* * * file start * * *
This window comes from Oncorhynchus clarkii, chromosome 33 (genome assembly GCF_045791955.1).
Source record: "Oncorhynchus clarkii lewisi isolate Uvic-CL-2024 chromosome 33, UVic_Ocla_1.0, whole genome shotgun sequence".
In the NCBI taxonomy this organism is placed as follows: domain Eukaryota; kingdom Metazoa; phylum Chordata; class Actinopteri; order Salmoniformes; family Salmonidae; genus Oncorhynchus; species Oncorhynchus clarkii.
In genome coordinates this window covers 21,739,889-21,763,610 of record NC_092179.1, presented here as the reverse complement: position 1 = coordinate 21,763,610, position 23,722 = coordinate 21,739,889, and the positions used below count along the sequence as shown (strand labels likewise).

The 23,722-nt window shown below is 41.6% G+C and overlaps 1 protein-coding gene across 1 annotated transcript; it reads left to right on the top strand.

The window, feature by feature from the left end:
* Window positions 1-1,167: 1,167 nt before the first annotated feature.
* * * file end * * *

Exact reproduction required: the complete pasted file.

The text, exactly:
This window comes from Oncorhynchus clarkii, chromosome 33 (genome assembly GCF_045791955.1).
Source record: "Oncorhynchus clarkii lewisi isolate Uvic-CL-2024 chromosome 33, UVic_Ocla_1.0, whole genome shotgun sequence".
In the NCBI taxonomy this organism is placed as follows: domain Eukaryota; kingdom Metazoa; phylum Chordata; class Actinopteri; order Salmoniformes; family Salmonidae; genus Oncorhynchus; species Oncorhynchus clarkii.
In genome coordinates this window covers 21,739,889-21,763,610 of record NC_092179.1, presented here as the reverse complement: position 1 = coordinate 21,763,610, position 23,722 = coordinate 21,739,889, and the positions used below count along the sequence as shown (strand labels likewise).

The 23,722-nt window shown below is 41.6% G+C and overlaps 1 protein-coding gene across 1 annotated transcript; it reads left to right on the top strand.

The window, feature by feature from the left end:
* Window positions 1-1,167: 1,167 nt before the first annotated feature.